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whitehot78

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About whitehot78

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    Junior Member
  • Birthday 04/24/1978

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    Male
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    reading, wargaming, modeling, flight simming, watching sports on the tv..

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    Reading, Wargaming, Modeling, falling in love with wrong women...
  1. Sympathy. I 've been labeled as a somebody trying to condone Russia's policies because I pointed out at some discrepancies in several press reports, by using some basic logical reasonment supported by some equally basic technology facts. Trying to reason - and I'm one that has got no problems in changing his views if they are proven wrong - like you earlier stated is probably useless. Stephen Cohen being called an apologist of Putin yet, in a democratic society, if he is, then so what? Listen to his arguments then decide if he is wrong or right, or something in between. Yet, my impress
  2. I totally agree with you. Then we should ask ourselves, "what event, or events has started the rise in tension"? Is Russia really the only responsible for the rise in tension? (sorry for the double post, sburke post appeared while I was typing the previous one)
  3. It has, since what has been cleared is that the transponder does not broadcast its carrier location and therefore is not needed to pin-point it. quote from: http://en.wikipedia.org/wiki/Transponder_(aeronautics) A transponder (short-for transmitter-responder[1] and sometimes abbreviated to XPDR,[2] XPNDR,[3] TPDR[4] or TP[5]) is an electronic device that produces a response when it receives a radio-frequency interrogation. Aircraft have transponders to assist in identifying them on air traffic control radar. Is the word "identifying" synonymous to "locating" to you? anyway, an
  4. no sir, I posted the link to prove that american airplanes get intercepted too in the same airspace. As you may have noticed, I put a lol smiley near the sentence stating that the transponder on the US plane was off, it was in fact to underline that the matter (transponders) is rather silly and irrelevant but - some people here have to keep that issue of vital importance, because it gives "mass" to their arguments against Russia. @Panzer - You talk about literacy, yet seem to keep citing the "Nuclear threats against Denmark", and I wonder if you need to read the statement from the russian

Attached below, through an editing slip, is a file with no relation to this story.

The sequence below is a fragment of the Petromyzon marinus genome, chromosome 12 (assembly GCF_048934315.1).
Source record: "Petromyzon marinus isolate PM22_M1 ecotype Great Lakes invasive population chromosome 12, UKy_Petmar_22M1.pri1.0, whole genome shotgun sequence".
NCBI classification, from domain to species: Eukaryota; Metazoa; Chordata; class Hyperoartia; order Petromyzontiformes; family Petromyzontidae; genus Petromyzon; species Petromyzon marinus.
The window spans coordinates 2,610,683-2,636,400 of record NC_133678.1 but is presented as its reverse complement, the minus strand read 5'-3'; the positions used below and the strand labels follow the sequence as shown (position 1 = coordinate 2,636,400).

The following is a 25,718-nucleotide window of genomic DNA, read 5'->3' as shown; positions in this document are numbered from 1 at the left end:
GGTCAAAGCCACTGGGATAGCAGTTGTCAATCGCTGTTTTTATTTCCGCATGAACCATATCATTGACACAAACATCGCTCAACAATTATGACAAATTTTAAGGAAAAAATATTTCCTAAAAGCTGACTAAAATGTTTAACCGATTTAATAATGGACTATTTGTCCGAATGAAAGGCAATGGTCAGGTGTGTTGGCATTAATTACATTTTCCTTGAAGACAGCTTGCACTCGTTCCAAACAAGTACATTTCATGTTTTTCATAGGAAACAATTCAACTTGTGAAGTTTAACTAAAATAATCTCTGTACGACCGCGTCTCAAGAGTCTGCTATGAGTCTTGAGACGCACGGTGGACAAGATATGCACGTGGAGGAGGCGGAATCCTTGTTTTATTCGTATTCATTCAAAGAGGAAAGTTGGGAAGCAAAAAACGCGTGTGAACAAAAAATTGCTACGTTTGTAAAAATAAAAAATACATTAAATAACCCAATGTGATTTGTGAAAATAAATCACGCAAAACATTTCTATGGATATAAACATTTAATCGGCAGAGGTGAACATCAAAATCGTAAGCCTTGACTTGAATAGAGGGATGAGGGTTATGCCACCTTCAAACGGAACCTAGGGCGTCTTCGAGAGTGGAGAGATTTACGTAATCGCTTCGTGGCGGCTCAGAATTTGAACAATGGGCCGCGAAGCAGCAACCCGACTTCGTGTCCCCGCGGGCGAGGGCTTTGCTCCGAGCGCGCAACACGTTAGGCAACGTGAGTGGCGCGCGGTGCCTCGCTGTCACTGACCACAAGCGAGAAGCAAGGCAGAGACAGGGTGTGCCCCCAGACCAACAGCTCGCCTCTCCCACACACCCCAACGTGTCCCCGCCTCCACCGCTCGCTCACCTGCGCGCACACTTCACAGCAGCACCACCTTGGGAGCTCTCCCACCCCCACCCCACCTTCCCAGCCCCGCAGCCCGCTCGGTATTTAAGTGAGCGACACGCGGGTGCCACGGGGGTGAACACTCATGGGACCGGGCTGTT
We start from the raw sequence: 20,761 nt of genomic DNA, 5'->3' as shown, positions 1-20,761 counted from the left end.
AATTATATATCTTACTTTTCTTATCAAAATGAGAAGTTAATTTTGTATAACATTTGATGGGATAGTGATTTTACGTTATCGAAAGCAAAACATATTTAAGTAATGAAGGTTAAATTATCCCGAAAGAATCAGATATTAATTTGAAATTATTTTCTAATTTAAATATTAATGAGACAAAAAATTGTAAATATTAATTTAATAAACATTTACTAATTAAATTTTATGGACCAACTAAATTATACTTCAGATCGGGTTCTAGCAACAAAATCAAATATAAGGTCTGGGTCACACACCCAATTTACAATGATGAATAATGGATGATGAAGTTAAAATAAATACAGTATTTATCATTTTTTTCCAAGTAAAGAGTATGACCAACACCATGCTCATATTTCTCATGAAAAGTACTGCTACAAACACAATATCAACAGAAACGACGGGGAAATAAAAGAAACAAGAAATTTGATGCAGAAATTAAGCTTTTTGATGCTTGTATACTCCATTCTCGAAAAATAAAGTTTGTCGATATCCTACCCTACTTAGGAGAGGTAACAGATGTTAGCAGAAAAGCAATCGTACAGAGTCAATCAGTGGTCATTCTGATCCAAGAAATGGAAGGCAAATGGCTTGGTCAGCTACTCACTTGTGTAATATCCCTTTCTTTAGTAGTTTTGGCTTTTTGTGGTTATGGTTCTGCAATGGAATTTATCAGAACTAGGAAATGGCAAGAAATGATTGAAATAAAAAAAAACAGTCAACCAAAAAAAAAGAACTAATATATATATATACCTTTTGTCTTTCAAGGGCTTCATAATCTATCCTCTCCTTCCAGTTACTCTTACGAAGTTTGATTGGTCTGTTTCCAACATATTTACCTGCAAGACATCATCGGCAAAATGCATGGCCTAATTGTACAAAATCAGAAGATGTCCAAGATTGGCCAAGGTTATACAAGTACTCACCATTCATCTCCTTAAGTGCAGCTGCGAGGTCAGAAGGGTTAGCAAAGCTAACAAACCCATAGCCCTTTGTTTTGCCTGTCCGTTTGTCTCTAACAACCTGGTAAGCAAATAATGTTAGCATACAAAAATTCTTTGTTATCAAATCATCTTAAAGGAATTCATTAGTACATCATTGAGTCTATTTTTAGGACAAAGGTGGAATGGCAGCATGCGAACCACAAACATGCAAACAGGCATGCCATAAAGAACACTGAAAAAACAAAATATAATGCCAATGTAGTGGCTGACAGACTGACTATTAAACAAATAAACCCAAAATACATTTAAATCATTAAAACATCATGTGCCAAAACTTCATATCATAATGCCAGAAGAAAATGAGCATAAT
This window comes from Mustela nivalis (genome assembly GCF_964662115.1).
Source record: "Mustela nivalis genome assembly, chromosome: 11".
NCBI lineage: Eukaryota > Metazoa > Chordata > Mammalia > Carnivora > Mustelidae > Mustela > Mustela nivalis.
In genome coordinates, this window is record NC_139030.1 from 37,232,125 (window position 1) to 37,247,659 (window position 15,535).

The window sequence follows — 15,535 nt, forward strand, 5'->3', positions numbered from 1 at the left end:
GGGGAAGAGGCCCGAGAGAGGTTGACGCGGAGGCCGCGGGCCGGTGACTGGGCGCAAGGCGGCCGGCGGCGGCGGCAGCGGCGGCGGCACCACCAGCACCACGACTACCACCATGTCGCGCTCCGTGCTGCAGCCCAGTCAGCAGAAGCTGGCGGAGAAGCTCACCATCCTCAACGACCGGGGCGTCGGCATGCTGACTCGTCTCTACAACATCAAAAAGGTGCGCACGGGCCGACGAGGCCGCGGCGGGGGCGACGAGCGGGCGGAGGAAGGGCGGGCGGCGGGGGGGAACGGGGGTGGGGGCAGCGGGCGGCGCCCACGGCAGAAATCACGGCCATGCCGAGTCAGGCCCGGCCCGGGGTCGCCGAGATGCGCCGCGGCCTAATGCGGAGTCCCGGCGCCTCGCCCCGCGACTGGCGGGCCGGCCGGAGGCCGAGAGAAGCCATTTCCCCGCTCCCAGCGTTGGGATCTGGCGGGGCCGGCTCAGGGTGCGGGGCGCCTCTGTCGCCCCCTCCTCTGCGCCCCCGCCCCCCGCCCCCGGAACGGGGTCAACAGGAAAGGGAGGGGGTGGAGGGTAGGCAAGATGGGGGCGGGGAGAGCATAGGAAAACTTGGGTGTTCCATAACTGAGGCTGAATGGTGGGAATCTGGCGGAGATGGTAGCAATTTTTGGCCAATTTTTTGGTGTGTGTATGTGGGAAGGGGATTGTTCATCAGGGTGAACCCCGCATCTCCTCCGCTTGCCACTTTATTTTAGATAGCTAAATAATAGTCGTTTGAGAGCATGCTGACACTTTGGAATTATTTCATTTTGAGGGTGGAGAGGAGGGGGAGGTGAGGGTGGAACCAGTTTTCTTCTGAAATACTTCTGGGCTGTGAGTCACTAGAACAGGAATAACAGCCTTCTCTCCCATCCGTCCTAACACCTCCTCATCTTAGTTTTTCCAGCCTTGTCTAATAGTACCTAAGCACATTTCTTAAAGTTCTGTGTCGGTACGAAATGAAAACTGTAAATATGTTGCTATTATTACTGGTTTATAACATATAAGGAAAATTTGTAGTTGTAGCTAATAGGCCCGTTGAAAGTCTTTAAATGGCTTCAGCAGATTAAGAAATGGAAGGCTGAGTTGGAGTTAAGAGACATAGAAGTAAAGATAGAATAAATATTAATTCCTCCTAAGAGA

5. P-3 Orions may be employed in several different missions - both ASW and maritime surveillance. ESM equipment carried by them effectively makes them SIGINT capable. Also there have been cases of USAF RC-135U being intercepted: http://theaviationist.com/2015/04/13/su-27-aggressively-intercept-rc135/ As you can read in the article, the american spyplane was flying with its transponder off. As for nuclear payloads, the Tupolev-95 is nuclear capable, but also in some version it carries the same kind of equipment the P-3 Orion carries, and in those versions is employed pretty much the
  6. You are correct. Russia has reinstated patrols by the long range aviation in 2007. General press is reporting intercepts just since the Ukraine crisis, while specialized press has always reported them since 2007 - at least in cases where the military shared the informations. This also answers the question of a previous poster, who asked if this kind of situations started to happened only during the UKR crisis or were already in effect, and in this last case, if media were reporting the intercepts by the NATO (or non-aligned) fighters. Also, there has been intercepts of american sigint/el
  7. so, if the vid is accurate I think that earlier posts created a little confusion on the definition of primary and secondary radars. The system described in the video you posted, is the complete system, Primary and secondary. The primary system is a 3d radar which gets the target parameters, all of them. The secondary one, is THE system which listens to transponder codes, and actually would defy the definition of radar - it's not a transmitter/receiver that indipendently locates objects, but just an antenna interrogating the transponders on the aircraft. This would be more of an indic